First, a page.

UK-based OneWeb and French Eutelsat officially discussing major merger
Combined, the two would be the first to operate multi-orbit satellites and would continue to expand OneWeb's constellation
Eutelsat and OneWeb are engaged in discussions to create an all-share combination between the two companies, to create one joint communications entity.
French satellite operator Eutelsat confirmed the talks in a July 25 press release, after days of rumours about a potential merger between the two. OneWeb’s primary endeavour is its low earth orbit satellite constellation, through which it seeks to provide broadband internet across the world.
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Eutelsat has 45 years of experience within the sector, and the ability to bring large-scale funding to the comparatively small OneWeb. If completed, the deal would represent a major consolidation of communications infrastructure, with the new entity will be the world's first to operate both low Earth orbit (LEO) and geosynchronous equatorial orbit (GEO) satellites.
The finished arrangement would see OneWeb and Eutelsat shareholders each holding 50% of the newly formed entity’s shares.
The British government invested £416 million in OneWeb in 2020, to save the company from bankruptcy. At the time, the deal was criticised due to OneWeb’s inability to provide GPS services seen as crucial to the UK following the UK’s withdrawal from the European Union.
Through a stake-backed investment bank, the French government currently has a 19.9% stake in Eutelsat, resulting in the merger bringing together French and UK governmental interests.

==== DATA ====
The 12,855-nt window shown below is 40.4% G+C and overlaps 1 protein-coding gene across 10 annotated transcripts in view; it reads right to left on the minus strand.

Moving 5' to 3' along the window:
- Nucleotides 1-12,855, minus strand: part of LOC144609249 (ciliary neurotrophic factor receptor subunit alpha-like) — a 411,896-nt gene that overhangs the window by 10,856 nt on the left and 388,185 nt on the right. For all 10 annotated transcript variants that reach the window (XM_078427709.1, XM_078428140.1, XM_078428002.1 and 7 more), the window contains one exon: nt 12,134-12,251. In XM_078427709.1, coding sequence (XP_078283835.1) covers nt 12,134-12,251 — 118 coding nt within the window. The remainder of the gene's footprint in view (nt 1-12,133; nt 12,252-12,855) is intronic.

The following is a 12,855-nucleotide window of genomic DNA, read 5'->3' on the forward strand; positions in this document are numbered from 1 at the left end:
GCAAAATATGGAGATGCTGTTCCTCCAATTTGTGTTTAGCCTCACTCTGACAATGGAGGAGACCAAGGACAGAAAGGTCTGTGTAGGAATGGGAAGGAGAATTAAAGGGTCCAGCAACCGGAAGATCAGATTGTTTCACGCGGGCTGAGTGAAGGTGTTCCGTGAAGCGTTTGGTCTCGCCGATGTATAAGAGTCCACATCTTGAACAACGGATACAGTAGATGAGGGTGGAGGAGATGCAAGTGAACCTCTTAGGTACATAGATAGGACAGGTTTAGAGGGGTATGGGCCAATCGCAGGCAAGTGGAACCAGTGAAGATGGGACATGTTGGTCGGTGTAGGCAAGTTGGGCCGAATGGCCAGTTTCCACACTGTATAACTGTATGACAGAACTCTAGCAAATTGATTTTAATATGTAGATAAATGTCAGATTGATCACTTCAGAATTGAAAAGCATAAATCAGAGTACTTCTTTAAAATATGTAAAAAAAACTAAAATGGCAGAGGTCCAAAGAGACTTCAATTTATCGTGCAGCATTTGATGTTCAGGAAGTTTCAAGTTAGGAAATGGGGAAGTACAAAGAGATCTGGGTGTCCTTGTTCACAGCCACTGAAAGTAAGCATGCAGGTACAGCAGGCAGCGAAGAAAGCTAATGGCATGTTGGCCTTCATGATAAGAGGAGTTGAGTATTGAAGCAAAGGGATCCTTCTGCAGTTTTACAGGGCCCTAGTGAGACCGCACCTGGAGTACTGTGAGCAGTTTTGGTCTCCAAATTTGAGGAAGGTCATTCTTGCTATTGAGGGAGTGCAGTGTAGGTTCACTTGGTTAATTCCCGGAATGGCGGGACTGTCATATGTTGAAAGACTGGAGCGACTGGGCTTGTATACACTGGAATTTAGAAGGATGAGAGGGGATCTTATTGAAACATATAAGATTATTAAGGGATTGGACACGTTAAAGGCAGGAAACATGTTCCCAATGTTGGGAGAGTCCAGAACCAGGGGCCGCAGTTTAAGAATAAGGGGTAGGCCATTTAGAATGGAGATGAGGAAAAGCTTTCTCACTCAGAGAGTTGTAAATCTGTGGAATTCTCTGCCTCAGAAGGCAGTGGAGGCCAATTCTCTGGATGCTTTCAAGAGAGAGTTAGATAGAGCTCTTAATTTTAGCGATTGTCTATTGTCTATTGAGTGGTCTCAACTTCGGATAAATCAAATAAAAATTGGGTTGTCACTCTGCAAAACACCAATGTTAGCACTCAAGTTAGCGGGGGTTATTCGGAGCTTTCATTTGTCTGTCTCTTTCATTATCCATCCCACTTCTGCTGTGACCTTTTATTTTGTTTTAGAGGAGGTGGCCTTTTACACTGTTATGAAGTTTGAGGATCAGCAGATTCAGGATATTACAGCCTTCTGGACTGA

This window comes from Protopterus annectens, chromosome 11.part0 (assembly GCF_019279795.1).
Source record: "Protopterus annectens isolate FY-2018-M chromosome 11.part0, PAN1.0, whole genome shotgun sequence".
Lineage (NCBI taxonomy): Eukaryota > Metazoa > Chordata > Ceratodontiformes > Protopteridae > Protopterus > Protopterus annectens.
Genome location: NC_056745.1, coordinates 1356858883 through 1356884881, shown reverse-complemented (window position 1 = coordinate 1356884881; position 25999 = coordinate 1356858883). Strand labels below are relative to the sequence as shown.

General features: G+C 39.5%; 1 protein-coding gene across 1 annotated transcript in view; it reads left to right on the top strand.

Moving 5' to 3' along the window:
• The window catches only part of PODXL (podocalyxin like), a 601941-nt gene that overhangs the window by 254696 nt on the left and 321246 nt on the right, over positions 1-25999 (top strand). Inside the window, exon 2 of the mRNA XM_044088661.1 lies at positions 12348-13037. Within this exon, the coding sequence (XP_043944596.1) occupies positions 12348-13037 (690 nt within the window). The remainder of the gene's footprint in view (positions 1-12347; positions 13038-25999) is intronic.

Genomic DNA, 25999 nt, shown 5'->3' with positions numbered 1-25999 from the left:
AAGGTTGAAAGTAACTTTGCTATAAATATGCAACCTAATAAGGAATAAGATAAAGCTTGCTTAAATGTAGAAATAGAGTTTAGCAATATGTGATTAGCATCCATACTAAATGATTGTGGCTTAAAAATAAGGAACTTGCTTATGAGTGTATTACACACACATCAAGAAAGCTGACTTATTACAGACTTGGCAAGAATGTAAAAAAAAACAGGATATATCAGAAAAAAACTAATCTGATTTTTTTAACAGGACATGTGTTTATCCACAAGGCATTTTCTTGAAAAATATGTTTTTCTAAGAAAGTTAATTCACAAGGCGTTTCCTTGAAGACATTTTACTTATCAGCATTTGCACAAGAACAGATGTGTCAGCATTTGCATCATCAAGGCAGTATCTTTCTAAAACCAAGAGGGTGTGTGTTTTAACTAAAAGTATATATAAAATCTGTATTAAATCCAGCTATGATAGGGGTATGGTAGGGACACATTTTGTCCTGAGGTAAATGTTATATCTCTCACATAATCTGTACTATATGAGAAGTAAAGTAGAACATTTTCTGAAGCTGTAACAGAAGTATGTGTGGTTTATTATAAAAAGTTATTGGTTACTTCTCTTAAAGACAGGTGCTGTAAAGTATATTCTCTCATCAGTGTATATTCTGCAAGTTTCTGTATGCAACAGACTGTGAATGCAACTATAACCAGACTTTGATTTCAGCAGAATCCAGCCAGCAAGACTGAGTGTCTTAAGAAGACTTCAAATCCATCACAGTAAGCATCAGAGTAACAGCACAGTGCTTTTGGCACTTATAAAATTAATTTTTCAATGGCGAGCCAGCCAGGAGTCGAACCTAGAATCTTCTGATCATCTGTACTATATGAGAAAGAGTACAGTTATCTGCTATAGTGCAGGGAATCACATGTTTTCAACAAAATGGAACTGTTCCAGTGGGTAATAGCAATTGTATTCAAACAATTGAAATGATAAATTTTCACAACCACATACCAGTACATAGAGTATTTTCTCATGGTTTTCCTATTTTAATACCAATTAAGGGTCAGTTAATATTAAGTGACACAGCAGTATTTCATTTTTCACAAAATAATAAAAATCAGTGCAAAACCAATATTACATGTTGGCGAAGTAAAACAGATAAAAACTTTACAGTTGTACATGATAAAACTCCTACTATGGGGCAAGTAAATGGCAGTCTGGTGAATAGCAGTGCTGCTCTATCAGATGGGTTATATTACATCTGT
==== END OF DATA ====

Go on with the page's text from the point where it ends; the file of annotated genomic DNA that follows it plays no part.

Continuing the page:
The OneWeb constellation currently stands at 428 satellites, around two-thirds of the 648 that was hoped to be in operation by the end of 2022. In March, OneWeb shelved plans to work with Russian space agency Roscosmos after it demanded that the UK government sell all its shares in the company.
In 2021, OneWeb and BT announced a Memorandum of Understanding (MoU) to explore providing stable internet connections to rural customers in the UK using its network of low LEO satellites. It is hoped that the network will provide for those in remote areas without existing cable infrastructure.
Satellite internet is a hotbed of innovation and rivalry right now, with SpaceX’s constellation of Starlink satellites growing by the month and recently gaining FCC approval to provide internet to moving vehicles. The company is currently engaged in a very public dispute with the DISH Network, whose proposals to share the 12GHz band for 5G services it claims will unacceptably disrupt Starlink services.
In contrast, OneWeb announced an agreement with SpaceX to launch some of OneWeb’s remaining satellites earlier this year. The two companies have indicated that they do not consider their respective interests to conflict.
“The combined entity would be the first multi-orbit satellite operator offering integrated GEO and LEO solutions and would be uniquely positioned to address a booming ~$16bn (2030) Satellite Connectivity market,” said Eutelsat in a statement.
“OneWeb is one of the two only global LEO networks and has experienced strong momentum over recent months, with service expected to be fully deployed in 2023.”
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